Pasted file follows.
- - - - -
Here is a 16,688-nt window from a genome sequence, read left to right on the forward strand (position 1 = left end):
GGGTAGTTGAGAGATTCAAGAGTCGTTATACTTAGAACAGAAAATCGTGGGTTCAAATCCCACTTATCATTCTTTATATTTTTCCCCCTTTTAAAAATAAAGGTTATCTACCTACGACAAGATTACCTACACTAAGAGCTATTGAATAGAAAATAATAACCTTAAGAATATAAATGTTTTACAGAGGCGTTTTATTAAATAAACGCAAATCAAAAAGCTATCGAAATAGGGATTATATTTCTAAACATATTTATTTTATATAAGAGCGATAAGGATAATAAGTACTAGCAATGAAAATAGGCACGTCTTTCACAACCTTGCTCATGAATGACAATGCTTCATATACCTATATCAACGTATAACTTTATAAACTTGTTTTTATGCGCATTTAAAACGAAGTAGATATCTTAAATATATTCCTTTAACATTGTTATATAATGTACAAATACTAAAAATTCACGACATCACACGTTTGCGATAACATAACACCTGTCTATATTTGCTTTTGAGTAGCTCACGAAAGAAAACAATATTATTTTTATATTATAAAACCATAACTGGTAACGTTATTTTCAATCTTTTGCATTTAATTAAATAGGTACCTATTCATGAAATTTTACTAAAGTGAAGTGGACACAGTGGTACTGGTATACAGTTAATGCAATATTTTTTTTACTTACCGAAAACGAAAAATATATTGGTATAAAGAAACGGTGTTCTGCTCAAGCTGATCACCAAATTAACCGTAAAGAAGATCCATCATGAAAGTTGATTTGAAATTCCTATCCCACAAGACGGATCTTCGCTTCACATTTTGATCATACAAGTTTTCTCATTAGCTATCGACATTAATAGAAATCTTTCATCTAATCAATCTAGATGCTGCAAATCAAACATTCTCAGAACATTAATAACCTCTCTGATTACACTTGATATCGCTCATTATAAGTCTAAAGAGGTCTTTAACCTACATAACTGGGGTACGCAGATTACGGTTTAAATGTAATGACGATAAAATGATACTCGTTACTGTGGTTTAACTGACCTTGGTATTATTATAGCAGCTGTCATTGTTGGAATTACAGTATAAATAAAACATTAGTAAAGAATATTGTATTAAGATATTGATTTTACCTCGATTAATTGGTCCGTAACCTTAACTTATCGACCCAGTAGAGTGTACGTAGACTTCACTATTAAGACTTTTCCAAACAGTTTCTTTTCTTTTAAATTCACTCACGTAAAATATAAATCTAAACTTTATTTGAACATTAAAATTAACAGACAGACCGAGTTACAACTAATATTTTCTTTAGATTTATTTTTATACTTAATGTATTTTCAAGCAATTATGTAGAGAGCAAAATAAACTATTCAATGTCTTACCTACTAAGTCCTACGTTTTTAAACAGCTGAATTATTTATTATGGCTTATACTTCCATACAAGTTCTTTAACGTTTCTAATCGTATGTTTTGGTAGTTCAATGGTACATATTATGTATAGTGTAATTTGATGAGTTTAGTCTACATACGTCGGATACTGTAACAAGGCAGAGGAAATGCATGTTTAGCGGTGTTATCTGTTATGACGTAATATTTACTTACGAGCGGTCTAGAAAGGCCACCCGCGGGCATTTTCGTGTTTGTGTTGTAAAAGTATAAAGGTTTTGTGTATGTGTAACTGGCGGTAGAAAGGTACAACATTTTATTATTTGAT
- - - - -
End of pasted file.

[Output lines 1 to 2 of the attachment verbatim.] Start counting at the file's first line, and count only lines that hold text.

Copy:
Here is a 16,688-nt window from a genome sequence, read left to right on the forward strand (position 1 = left end):
GGGTAGTTGAGAGATTCAAGAGTCGTTATACTTAGAACAGAAAATCGTGGGTTCAAATCCCACTTATCATTCTTTATATTTTTCCCCCTTTTAAAAATAAAGGTTATCTACCTACGACAAGATTACCTACACTAAGAGCTATTGAATAGAAAATAATAACCTTAAGAATATAAATGTTTTACAGAGGCGTTTTATTAAATAAACGCAAATCAAAAAGCTATCGAAATAGGGATTATATTTCTAAACATATTTATTTTATATAAGAGCGATAAGGATAATAAGTACTAGCAATGAAAATAGGCACGTCTTTCACAACCTTGCTCATGAATGACAATGCTTCATATACCTATATCAACGTATAACTTTATAAACTTGTTTTTATGCGCATTTAAAACGAAGTAGATATCTTAAATATATTCCTTTAACATTGTTATATAATGTACAAATACTAAAAATTCACGACATCACACGTTTGCGATAACATAACACCTGTCTATATTTGCTTTTGAGTAGCTCACGAAAGAAAACAATATTATTTTTATATTATAAAACCATAACTGGTAACGTTATTTTCAATCTTTTGCATTTAATTAAATAGGTACCTATTCATGAAATTTTACTAAAGTGAAGTGGACACAGTGGTACTGGTATACAGTTAATGCAATATTTTTTTTACTTACCGAAAACGAAAAATATATTGGTATAAAGAAACGGTGTTCTGCTCAAGCTGATCACCAAATTAACCGTAAAGAAGATCCATCATGAAAGTTGATTTGAAATTCCTATCCCACAAGACGGATCTTCGCTTCACATTTTGATCATACAAGTTTTCTCATTAGCTATCGACATTAATAGAAATCTTTCATCTAATCAATCTAGATGCTGCAAATCAAACATTCTCAGAACATTAATAACCTCTCTGATTACACTTGATATCGCTCATTATAAGTCTAAAGAGGTCTTTAACCTACATAACTGGGGTACGCAGATTACGGTTTAAATGTAATGACGATAAAATGATACTCGTTACTGTGGTTTAACTGACCTTGGTATTATTATAGCAGCTGTCATTGTTGGAATTACAGTATAAATAAAACATTAGTAAAGAATATTGTATTAAGATATTGATTTTACCTCGATTAATTGGTCCGTAACCTTAACTTATCGACCCAGTAGAGTGTACGTAGACTTCACTATTAAGACTTTTCCAAACAGTTTCTTTTCTTTTAAATTCACTCACGTAAAATATAAATCTAAACTTTATTTGAACATTAAAATTAACAGACAGACCGAGTTACAACTAATATTTTCTTTAGATTTATTTTTATACTTAATGTATTTTCAAGCAATTATGTAGAGAGCAAAATAAACTATTCAATGTCTTACCTACTAAGTCCTACGTTTTTAAACAGCTGAATTATTTATTATGGCTTATACTTCCATACAAGTTCTTTAACGTTTCTAATCGTATGTTTTGGTAGTTCAATGGTACATATTATGTATAGTGTAATTTGATGAGTTTAGTCTACATACGTCGGATACTGTAACAAGGCAGAGGAAATGCATGTTTAGCGGTGTTATCTGTTATGACGTAATATTTACTTACGAGCGGTCTAGAAAGGCCACCCGCGGGCATTTTCGTGTTTGTGTTGTAAAAGTATAAAGGTTTTGTGTATGTGTAACTGGCGGTAGAAAGGTACAACATTTTATTATTTGAT